Coal Country Bought Trump’s Promise, but the 19th Century is Not Coming Back
January 9, 2017
Above, desperate coal country folk bought Huckster Donald Trump’s promise of a revival of 19th century technology. Now wondering if they were swindled.
And oops, Black Lung benefits tied to Obamacare.
Below, coal Baron Robert Murray agrees that coal jobs won’t come back, but shows perhaps where the coal country delusions come from. Even the Fox News host here has trouble following the crazy, as Mr Murray makes wildly incorrect claims about energy prices.
See most recent energy prices here. Note, Murray above refers to price per Kilowatt hour, prices below are per Megawatt hour, so 20 cents/kwh would be 200 dollars/mwh. Click to expand.
And yet here is Trump, by his promises at least, insisting that coal mining is going to come back with all those glorious jobs. It just isn’t I’m afraid, economics is stronger than politics here. I’ve made this point before, back in May in fact:
The third reason is the killer: economics. Fracking has made natural gas cheaper than coal for power generation. Thus new generations of power plants are going to be gas ones, not coal. And refurbs and life extensions of coal plants aren’t going to happen for the same reason. There’s just not going to be anything like the same market for thermal coal in the future.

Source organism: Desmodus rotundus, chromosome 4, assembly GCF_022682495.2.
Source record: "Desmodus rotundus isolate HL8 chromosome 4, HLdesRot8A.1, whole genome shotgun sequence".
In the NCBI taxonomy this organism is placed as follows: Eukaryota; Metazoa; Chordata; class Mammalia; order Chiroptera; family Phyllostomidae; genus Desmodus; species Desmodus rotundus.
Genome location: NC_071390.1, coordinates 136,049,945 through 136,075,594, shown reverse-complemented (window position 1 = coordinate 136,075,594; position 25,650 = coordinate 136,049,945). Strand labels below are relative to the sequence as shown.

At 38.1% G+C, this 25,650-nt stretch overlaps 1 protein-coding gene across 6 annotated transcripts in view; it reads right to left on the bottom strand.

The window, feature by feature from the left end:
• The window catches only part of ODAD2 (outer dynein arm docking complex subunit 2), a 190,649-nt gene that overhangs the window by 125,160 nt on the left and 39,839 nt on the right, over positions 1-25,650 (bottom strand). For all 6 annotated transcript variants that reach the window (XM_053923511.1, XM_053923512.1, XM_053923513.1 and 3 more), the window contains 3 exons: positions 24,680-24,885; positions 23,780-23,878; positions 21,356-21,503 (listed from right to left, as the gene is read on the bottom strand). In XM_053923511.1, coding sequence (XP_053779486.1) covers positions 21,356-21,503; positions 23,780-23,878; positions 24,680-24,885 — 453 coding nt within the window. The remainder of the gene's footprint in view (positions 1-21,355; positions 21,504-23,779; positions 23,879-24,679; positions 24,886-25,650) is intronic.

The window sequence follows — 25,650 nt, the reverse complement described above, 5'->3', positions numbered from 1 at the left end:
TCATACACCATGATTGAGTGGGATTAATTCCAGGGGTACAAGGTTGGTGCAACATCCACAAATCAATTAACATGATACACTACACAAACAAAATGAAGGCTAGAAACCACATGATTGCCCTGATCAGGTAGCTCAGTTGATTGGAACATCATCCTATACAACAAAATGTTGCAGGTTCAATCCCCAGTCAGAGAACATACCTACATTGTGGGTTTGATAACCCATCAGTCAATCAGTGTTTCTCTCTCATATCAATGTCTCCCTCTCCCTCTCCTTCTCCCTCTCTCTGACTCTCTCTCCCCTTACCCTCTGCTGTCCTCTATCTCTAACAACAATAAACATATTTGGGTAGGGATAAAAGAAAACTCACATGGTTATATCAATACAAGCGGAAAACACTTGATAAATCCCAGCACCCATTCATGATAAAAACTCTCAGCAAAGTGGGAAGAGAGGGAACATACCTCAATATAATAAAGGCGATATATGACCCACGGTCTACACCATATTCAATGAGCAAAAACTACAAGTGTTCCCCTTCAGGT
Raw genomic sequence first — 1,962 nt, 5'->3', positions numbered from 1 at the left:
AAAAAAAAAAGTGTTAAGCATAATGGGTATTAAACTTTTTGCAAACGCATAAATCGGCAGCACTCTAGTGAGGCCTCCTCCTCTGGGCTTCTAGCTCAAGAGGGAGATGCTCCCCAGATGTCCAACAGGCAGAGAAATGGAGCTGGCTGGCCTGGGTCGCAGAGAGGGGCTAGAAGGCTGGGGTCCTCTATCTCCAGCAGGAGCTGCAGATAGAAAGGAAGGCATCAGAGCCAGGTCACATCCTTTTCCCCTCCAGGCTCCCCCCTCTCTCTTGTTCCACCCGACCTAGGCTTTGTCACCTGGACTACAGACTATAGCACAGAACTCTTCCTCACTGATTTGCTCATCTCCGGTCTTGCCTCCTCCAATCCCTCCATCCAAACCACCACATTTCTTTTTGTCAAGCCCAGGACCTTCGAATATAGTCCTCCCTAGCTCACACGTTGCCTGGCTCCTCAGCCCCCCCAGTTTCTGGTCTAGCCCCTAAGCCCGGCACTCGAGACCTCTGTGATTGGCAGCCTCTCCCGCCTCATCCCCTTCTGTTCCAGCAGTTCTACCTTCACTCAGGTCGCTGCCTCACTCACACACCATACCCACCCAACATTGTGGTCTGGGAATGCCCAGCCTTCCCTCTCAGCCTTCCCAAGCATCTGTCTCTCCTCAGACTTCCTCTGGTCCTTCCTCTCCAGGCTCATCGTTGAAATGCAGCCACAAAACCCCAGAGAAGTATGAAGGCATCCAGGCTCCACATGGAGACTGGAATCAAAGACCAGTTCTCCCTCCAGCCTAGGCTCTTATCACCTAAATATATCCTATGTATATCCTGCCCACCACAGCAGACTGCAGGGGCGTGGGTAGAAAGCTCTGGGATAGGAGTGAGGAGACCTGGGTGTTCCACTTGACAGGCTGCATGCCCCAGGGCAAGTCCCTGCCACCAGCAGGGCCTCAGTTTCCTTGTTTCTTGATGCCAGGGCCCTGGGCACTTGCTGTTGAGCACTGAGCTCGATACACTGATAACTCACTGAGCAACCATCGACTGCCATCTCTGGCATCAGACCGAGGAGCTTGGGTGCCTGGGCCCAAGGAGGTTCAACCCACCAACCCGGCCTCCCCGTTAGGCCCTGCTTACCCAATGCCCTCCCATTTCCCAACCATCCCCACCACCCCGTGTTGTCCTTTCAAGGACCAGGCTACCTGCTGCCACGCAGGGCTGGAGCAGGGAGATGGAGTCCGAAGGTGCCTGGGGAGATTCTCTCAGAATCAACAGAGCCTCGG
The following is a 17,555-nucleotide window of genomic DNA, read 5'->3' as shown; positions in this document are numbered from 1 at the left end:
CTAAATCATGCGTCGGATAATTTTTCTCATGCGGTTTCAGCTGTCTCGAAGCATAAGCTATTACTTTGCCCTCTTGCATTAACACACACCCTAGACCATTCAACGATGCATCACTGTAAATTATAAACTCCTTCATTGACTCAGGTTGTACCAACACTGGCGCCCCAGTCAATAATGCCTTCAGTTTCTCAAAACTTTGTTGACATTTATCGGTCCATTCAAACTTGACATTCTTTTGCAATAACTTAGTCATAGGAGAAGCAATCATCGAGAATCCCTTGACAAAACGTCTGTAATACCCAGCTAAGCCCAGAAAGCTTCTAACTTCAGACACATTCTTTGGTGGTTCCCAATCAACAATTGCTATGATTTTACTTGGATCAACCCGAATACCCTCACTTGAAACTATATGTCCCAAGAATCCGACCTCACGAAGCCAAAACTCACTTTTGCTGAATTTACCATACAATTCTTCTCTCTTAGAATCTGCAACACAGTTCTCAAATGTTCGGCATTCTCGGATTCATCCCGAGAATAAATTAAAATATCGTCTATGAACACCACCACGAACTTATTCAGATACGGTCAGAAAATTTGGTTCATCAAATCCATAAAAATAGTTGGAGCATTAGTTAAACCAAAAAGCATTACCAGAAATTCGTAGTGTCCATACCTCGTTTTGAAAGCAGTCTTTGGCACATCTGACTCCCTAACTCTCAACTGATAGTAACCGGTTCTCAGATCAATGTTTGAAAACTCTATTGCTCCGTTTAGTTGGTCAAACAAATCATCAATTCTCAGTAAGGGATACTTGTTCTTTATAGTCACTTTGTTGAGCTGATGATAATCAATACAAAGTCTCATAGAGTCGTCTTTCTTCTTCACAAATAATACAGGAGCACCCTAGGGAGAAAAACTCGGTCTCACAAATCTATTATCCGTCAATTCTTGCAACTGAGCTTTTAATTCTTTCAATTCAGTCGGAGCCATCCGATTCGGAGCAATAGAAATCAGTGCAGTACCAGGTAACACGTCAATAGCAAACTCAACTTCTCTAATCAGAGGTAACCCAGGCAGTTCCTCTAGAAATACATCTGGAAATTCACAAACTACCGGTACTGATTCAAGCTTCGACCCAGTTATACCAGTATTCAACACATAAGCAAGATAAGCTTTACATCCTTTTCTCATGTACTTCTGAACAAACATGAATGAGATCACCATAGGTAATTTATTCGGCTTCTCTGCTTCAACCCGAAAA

We’re not going to use as much coal in the future and the coal that we will use isn’t going to come from the Appalachian mines. Trump simply isn’t going to bring back all those mining jobs. They’re gone, gone forever. Just like those assembly line jobs in electronics. And pining for the lost blue collar jobs isn’t going to help in the slightest. The thing to do now is to work out what other task that same labor can do.
Donald Trump’s election has thrown an apparent lifeline to beleaguered coal producers but he may not be able to do much to revive the fortunes of the industry.
The U.S. coal industry has been a victim of the shale revolution and the enormous quantities of cheap gas that have been unleashed by hydraulic fracturing and horizontal drilling.
There is not much a future Trump administration can do to protect coal producers, who have mostly been the victim of economic forces rather than politics and the Obama administration’s “war on coal”.